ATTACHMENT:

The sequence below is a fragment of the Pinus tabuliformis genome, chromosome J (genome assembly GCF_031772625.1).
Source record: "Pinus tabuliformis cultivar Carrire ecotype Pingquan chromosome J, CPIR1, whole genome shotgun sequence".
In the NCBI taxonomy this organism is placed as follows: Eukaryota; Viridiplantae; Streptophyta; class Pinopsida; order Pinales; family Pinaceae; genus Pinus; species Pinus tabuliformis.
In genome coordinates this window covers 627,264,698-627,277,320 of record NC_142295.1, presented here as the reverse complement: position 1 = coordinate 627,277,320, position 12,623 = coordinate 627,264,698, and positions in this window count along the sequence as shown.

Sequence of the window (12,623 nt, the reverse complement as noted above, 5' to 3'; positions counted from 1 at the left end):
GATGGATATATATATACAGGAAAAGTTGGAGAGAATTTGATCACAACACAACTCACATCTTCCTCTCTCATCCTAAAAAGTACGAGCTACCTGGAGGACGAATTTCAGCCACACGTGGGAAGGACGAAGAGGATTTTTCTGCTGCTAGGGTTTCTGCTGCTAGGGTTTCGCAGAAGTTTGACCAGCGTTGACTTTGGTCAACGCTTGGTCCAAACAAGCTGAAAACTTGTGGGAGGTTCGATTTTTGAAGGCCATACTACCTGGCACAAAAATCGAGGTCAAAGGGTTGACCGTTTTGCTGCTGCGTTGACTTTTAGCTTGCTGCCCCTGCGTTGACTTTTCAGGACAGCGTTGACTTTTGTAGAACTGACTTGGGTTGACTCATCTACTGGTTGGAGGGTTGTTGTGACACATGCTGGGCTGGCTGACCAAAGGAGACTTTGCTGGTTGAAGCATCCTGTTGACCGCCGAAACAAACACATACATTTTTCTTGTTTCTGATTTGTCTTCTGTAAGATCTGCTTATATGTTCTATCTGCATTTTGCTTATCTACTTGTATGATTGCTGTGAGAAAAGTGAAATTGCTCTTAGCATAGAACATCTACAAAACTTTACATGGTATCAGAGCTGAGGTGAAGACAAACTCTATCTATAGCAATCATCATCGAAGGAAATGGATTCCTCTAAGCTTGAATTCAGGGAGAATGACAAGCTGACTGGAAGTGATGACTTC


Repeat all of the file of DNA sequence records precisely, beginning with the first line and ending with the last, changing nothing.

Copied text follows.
The sequence below is a fragment of the Pinus tabuliformis genome, chromosome J (genome assembly GCF_031772625.1).
Source record: "Pinus tabuliformis cultivar Carrire ecotype Pingquan chromosome J, CPIR1, whole genome shotgun sequence".
In the NCBI taxonomy this organism is placed as follows: Eukaryota; Viridiplantae; Streptophyta; class Pinopsida; order Pinales; family Pinaceae; genus Pinus; species Pinus tabuliformis.
In genome coordinates this window covers 627,264,698-627,277,320 of record NC_142295.1, presented here as the reverse complement: position 1 = coordinate 627,277,320, position 12,623 = coordinate 627,264,698, and positions in this window count along the sequence as shown.

Sequence of the window (12,623 nt, the reverse complement as noted above, 5' to 3'; positions counted from 1 at the left end):
GATGGATATATATATACAGGAAAAGTTGGAGAGAATTTGATCACAACACAACTCACATCTTCCTCTCTCATCCTAAAAAGTACGAGCTACCTGGAGGACGAATTTCAGCCACACGTGGGAAGGACGAAGAGGATTTTTCTGCTGCTAGGGTTTCTGCTGCTAGGGTTTCGCAGAAGTTTGACCAGCGTTGACTTTGGTCAACGCTTGGTCCAAACAAGCTGAAAACTTGTGGGAGGTTCGATTTTTGAAGGCCATACTACCTGGCACAAAAATCGAGGTCAAAGGGTTGACCGTTTTGCTGCTGCGTTGACTTTTAGCTTGCTGCCCCTGCGTTGACTTTTCAGGACAGCGTTGACTTTTGTAGAACTGACTTGGGTTGACTCATCTACTGGTTGGAGGGTTGTTGTGACACATGCTGGGCTGGCTGACCAAAGGAGACTTTGCTGGTTGAAGCATCCTGTTGACCGCCGAAACAAACACATACATTTTTCTTGTTTCTGATTTGTCTTCTGTAAGATCTGCTTATATGTTCTATCTGCATTTTGCTTATCTACTTGTATGATTGCTGTGAGAAAAGTGAAATTGCTCTTAGCATAGAACATCTACAAAACTTTACATGGTATCAGAGCTGAGGTGAAGACAAACTCTATCTATAGCAATCATCATCGAAGGAAATGGATTCCTCTAAGCTTGAATTCAGGGAGAATGACAAGCTGACTGGAAGTGATGACTTC